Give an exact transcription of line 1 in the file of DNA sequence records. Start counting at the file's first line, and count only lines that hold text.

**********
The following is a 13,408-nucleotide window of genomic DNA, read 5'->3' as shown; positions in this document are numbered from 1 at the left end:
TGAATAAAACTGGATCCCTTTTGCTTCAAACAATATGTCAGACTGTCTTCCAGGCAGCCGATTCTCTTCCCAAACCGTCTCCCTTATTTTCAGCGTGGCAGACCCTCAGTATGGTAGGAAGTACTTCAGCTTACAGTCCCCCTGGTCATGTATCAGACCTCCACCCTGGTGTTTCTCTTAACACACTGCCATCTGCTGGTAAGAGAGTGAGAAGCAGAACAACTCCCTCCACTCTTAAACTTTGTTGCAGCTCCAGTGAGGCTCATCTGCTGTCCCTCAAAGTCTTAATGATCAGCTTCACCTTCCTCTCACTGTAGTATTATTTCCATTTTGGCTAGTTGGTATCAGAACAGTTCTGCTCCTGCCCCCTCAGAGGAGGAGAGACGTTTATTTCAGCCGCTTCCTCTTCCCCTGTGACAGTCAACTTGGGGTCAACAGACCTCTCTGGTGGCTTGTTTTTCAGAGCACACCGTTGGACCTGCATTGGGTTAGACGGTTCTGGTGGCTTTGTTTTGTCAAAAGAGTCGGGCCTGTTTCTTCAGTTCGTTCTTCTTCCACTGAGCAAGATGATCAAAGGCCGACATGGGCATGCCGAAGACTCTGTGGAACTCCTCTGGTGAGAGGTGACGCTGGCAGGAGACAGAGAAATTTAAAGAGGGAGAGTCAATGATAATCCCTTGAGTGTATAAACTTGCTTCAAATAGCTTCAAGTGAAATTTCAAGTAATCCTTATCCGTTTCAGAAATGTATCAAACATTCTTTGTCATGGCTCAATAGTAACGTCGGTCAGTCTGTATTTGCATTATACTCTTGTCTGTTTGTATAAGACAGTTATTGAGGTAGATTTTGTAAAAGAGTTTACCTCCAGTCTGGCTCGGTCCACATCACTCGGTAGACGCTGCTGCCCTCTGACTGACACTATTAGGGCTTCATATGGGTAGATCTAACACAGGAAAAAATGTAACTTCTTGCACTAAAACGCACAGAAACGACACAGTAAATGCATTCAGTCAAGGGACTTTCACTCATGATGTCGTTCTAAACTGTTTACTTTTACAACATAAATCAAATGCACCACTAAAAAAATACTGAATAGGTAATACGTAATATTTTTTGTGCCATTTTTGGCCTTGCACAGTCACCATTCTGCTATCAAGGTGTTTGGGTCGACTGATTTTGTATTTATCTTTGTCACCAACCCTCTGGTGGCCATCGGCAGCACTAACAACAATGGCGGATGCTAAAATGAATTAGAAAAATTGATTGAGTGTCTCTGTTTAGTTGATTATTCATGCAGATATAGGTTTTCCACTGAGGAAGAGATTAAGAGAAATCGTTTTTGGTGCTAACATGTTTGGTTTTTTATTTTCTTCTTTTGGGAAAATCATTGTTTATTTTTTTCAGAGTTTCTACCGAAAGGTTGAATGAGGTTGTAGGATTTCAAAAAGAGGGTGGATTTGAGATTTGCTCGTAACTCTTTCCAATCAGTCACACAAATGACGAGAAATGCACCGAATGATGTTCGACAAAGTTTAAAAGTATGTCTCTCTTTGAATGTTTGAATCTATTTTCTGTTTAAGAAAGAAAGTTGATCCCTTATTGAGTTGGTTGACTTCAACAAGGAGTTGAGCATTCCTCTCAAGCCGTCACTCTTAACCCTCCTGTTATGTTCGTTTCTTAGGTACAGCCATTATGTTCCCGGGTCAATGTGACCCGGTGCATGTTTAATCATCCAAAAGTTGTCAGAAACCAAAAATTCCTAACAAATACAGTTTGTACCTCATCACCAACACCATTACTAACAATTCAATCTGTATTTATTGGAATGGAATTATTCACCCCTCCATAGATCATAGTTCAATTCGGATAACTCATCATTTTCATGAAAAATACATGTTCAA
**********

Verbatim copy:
The following is a 13,408-nucleotide window of genomic DNA, read 5'->3' as shown; positions in this document are numbered from 1 at the left end: